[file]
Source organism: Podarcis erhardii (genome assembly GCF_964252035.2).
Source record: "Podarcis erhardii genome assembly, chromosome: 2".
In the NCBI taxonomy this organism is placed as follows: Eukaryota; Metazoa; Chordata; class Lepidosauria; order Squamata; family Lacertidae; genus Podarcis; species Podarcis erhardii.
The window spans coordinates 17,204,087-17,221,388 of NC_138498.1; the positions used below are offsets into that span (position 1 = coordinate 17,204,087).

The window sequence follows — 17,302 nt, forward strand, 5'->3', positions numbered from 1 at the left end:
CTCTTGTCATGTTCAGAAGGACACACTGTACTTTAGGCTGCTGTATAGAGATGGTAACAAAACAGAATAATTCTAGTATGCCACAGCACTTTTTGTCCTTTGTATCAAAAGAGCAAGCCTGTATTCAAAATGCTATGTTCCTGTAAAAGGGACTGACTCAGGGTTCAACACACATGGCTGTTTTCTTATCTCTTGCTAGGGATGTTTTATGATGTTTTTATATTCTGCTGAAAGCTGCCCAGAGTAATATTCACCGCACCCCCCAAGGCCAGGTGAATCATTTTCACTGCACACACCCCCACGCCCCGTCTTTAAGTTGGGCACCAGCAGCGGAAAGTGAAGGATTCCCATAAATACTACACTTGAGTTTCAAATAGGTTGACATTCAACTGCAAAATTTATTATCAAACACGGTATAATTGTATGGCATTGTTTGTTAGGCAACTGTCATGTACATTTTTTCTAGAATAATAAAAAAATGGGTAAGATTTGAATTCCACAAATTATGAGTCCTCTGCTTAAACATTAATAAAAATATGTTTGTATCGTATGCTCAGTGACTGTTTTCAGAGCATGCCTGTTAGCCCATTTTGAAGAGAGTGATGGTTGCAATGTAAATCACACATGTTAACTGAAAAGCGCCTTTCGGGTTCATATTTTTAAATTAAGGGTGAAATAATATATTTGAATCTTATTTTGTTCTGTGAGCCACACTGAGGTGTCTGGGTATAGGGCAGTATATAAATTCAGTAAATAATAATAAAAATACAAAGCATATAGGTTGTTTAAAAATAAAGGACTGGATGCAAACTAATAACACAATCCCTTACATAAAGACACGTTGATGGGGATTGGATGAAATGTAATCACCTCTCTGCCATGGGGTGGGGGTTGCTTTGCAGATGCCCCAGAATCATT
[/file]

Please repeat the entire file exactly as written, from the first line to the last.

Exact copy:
Source organism: Podarcis erhardii (genome assembly GCF_964252035.2).
Source record: "Podarcis erhardii genome assembly, chromosome: 2".
In the NCBI taxonomy this organism is placed as follows: Eukaryota; Metazoa; Chordata; class Lepidosauria; order Squamata; family Lacertidae; genus Podarcis; species Podarcis erhardii.
The window spans coordinates 17,204,087-17,221,388 of NC_138498.1; the positions used below are offsets into that span (position 1 = coordinate 17,204,087).

The window sequence follows — 17,302 nt, forward strand, 5'->3', positions numbered from 1 at the left end:
CTCTTGTCATGTTCAGAAGGACACACTGTACTTTAGGCTGCTGTATAGAGATGGTAACAAAACAGAATAATTCTAGTATGCCACAGCACTTTTTGTCCTTTGTATCAAAAGAGCAAGCCTGTATTCAAAATGCTATGTTCCTGTAAAAGGGACTGACTCAGGGTTCAACACACATGGCTGTTTTCTTATCTCTTGCTAGGGATGTTTTATGATGTTTTTATATTCTGCTGAAAGCTGCCCAGAGTAATATTCACCGCACCCCCCAAGGCCAGGTGAATCATTTTCACTGCACACACCCCCACGCCCCGTCTTTAAGTTGGGCACCAGCAGCGGAAAGTGAAGGATTCCCATAAATACTACACTTGAGTTTCAAATAGGTTGACATTCAACTGCAAAATTTATTATCAAACACGGTATAATTGTATGGCATTGTTTGTTAGGCAACTGTCATGTACATTTTTTCTAGAATAATAAAAAAATGGGTAAGATTTGAATTCCACAAATTATGAGTCCTCTGCTTAAACATTAATAAAAATATGTTTGTATCGTATGCTCAGTGACTGTTTTCAGAGCATGCCTGTTAGCCCATTTTGAAGAGAGTGATGGTTGCAATGTAAATCACACATGTTAACTGAAAAGCGCCTTTCGGGTTCATATTTTTAAATTAAGGGTGAAATAATATATTTGAATCTTATTTTGTTCTGTGAGCCACACTGAGGTGTCTGGGTATAGGGCAGTATATAAATTCAGTAAATAATAATAAAAATACAAAGCATATAGGTTGTTTAAAAATAAAGGACTGGATGCAAACTAATAACACAATCCCTTACATAAAGACACGTTGATGGGGATTGGATGAAATGTAATCACCTCTCTGCCATGGGGTGGGGGTTGCTTTGCAGATGCCCCAGAATCATT